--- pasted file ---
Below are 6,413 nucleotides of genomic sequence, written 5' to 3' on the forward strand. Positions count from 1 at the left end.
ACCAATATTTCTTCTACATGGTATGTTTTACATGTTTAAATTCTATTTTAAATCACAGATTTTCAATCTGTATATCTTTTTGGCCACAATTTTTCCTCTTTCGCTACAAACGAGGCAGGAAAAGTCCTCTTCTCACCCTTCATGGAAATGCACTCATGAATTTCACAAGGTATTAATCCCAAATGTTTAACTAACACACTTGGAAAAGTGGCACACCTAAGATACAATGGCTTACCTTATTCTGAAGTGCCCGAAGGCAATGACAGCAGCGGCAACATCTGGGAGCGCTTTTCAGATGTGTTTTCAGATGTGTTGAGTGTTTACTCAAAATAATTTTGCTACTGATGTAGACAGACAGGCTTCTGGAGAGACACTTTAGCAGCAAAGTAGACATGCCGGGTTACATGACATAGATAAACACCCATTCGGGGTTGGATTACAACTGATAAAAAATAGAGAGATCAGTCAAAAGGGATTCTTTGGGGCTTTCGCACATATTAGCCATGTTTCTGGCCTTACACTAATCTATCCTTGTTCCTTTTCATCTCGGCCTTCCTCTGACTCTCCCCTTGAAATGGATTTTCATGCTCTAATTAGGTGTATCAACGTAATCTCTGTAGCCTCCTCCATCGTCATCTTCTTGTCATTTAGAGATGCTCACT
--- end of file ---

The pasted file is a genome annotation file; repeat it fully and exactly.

Below are 6,413 nucleotides of genomic sequence, written 5' to 3' on the forward strand. Positions count from 1 at the left end.
ACCAATATTTCTTCTACATGGTATGTTTTACATGTTTAAATTCTATTTTAAATCACAGATTTTCAATCTGTATATCTTTTTGGCCACAATTTTTCCTCTTTCGCTACAAACGAGGCAGGAAAAGTCCTCTTCTCACCCTTCATGGAAATGCACTCATGAATTTCACAAGGTATTAATCCCAAATGTTTAACTAACACACTTGGAAAAGTGGCACACCTAAGATACAATGGCTTACCTTATTCTGAAGTGCCCGAAGGCAATGACAGCAGCGGCAACATCTGGGAGCGCTTTTCAGATGTGTTTTCAGATGTGTTGAGTGTTTACTCAAAATAATTTTGCTACTGATGTAGACAGACAGGCTTCTGGAGAGACACTTTAGCAGCAAAGTAGACATGCCGGGTTACATGACATAGATAAACACCCATTCGGGGTTGGATTACAACTGATAAAAAATAGAGAGATCAGTCAAAAGGGATTCTTTGGGGCTTTCGCACATATTAGCCATGTTTCTGGCCTTACACTAATCTATCCTTGTTCCTTTTCATCTCGGCCTTCCTCTGACTCTCCCCTTGAAATGGATTTTCATGCTCTAATTAGGTGTATCAACGTAATCTCTGTAGCCTCCTCCATCGTCATCTTCTTGTCATTTAGAGATGCTCACT